manpagez: man pages & more
man tunefs(8)
Home | html | info | man
tunefs(8)                 BSD System Manager's Manual                tunefs(8)


     tunefs -- tune up an existing file system


     tunefs [-AN] [-a maxcontig] [-d rotdelay] [-e maxbpg] [-m minfree]
            [-o optimize_preference] [-t trackskew] [special | filesys]


     The tunefs utility is designed to change the dynamic parameters of a file
     system which affect the layout policies.  The tunefs utility cannot be
     run on an active file system.  To change an active file system, it must
     be downgraded to read-only or unmounted.

     The -N flag displays all the settable options (after any changes from the
     tuning options) but does not cause any of them to be changed.

     The -A flag causes the values to be updated in all the alternate
     superblocks instead of just the standard superblock.  If this option is
     not used, then use of a backup superblock by fsck(8) will lose anything
     changed by tunefs.  The -A flag is ignored when the -N flag is specified.

     The parameters which are to be changed are indicated by the flags given

     -a maxcontig
             This specifies the maximum number of contiguous blocks that will
             be laid out before forcing a rotational delay (see -d below).
             The default value is one, since most device drivers require an
             interrupt per disk transfer.  Device drivers that can chain sev-
             eral buffers together in a single transfer should set this to the
             maximum chain length.

     -d rotdelay
             This specifies the expected time (in milliseconds) to service a
             transfer completion interrupt and initiate a new transfer on the
             same disk.  It is used to decide how much rotational spacing to
             place between successive blocks in a file.

     -e maxbpg
             This indicates the maximum number of blocks any single file can
             allocate out of a cylinder group before it is forced to begin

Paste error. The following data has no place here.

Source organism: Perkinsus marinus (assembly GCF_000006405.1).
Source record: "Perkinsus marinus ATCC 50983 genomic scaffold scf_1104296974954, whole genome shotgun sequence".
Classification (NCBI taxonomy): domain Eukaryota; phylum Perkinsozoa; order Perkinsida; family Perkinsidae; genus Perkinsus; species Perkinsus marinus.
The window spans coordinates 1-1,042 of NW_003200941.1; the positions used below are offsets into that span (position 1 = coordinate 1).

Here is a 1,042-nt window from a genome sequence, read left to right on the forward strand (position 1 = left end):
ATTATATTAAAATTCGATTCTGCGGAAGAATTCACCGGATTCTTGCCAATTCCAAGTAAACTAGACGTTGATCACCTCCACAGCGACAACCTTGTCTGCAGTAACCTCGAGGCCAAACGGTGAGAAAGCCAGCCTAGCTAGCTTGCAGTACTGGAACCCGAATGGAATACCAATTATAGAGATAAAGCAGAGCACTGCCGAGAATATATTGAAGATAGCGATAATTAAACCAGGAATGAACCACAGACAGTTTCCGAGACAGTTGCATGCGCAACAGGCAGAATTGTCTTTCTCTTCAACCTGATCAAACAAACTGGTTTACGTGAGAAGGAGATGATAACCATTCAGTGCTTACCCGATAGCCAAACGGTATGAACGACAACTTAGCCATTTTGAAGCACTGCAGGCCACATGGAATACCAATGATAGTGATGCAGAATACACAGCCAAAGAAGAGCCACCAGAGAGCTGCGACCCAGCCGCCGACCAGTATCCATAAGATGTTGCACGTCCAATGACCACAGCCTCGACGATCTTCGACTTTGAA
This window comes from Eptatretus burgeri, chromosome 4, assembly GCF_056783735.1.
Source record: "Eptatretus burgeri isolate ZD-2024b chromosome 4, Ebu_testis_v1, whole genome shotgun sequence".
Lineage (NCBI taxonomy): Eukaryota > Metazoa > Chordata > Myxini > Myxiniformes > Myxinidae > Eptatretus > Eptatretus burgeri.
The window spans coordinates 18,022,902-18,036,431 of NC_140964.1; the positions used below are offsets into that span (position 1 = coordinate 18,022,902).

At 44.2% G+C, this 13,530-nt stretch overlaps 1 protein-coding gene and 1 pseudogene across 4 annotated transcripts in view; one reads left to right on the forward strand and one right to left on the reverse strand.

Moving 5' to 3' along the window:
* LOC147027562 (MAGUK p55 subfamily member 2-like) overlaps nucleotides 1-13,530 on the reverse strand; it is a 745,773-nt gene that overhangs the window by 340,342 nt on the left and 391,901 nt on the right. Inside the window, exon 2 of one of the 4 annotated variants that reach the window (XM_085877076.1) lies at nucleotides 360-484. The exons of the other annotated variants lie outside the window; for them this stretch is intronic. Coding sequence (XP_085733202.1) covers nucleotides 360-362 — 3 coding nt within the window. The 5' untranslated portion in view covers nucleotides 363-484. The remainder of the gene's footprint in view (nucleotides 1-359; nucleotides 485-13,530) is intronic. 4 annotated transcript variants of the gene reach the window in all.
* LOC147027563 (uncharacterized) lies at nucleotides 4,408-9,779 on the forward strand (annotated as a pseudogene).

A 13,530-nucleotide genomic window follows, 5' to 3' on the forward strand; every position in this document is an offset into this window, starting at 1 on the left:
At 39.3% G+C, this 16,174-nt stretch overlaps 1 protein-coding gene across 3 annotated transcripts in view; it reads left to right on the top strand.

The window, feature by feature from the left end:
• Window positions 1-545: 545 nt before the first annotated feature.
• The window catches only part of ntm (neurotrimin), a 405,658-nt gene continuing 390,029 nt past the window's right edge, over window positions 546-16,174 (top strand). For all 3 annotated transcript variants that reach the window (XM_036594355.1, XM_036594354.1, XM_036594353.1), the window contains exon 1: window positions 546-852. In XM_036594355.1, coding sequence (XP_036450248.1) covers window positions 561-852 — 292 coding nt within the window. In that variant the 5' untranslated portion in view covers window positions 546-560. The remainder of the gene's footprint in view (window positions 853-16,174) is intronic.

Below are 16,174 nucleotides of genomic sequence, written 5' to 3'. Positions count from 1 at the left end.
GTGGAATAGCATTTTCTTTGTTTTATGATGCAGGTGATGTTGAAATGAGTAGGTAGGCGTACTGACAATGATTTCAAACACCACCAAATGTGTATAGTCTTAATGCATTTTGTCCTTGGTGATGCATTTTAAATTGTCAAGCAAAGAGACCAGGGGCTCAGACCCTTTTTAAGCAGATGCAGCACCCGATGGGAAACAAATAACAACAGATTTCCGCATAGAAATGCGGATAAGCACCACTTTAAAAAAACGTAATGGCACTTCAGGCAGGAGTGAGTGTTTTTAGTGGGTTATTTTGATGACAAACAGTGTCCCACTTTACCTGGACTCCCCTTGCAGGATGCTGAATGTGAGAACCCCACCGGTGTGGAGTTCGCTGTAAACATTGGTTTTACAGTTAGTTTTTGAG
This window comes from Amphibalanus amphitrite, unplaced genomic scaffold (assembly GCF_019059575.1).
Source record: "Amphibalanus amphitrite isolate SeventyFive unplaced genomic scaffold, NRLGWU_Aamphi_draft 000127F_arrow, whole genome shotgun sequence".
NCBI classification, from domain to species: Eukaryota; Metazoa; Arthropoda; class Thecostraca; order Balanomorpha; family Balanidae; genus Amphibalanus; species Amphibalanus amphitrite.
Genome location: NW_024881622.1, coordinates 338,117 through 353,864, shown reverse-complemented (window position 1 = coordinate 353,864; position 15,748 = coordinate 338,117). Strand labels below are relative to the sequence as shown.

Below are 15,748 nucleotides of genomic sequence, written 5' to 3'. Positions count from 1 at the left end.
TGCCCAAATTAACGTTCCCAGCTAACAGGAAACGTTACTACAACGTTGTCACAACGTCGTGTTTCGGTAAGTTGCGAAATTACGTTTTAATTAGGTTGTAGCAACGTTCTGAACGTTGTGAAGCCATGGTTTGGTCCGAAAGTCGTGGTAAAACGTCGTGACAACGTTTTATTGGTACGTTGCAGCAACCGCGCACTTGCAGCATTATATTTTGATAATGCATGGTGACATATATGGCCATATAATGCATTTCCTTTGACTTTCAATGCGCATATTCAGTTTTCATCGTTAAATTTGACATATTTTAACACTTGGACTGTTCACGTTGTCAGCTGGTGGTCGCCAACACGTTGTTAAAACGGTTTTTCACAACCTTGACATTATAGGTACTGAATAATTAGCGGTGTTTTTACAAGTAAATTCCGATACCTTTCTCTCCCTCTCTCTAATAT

allocating blocks from another cylinder group.  Typically this
             value is set to about one quarter of the total blocks in a cylin-
             der group.  The intent is to prevent any single file from using
             up all the blocks in a single cylinder group, thus degrading
             access times for all files subsequently allocated in that cylin-
             der group.  The effect of this limit is to cause big files to do
             long seeks more frequently than if they were allowed to allocate
             all the blocks in a cylinder group before seeking elsewhere.  For
             file systems with exclusively large files, this parameter should
             be set higher.

     -f avgfilesize
             Specify the expected average file size.

     -m minfree
             Specify the percentage of space held back from normal users; the
             minimum free space threshold.  The default value used is 10%.
             This value can be set to zero, however up to a factor of three in
             throughput will be lost over the performance obtained at a 10%
             threshold.  If the value is raised above the current usage level,
             users will be unable to allocate files until enough files have
             been deleted to get under the higher threshold.

     -o space | time
             The file system can either try to minimize the time spent allo-
             cating blocks, or it can attempt to minimize the space fragmenta-
             tion on the disk.  Optimization for space has much higher over-
             head for file writes.  If the value of minfree (see above) is
             less than 10%, then the file system should optimize for space to
             avoid running out of full sized blocks.  For values of minfree
             greater than or equal to 10%, fragmentation is unlikely to be
             problematical, and the file system can be optimized for time.

     -s avgfpdir
             Specify the expected number of files per directory.

     -t trackskew
             This specifies the skew in sectors from one track to the next in
             a cylinder.  The default value is zero, indicating that each
             track in a cylinder begins at the same rotational position.

     At least one of the above flags is required.


     fs(5), dumpfs(8), fsck(8), newfs(8)

     M. McKusick, W. Joy, S. Leffler, and R. Fabry, "A Fast File System for
     UNIX", ACM Transactions on Computer Systems 2, 3, pp 181-197, August
     1984, (reprinted in the BSD System Manager's Manual, SMM:5).


     This program should work on mounted and active file systems.

     You can tune a file system, but you can't tune a fish.


     The tunefs command appeared in 4.2BSD.

4.2 Berkeley Distribution         May 3, 1995        4.2 Berkeley Distribution

Mac OS X 10.6 - Generated Thu Sep 17 20:26:28 CDT 2009
© 2000-2024
Individual documents may contain additional copyright information.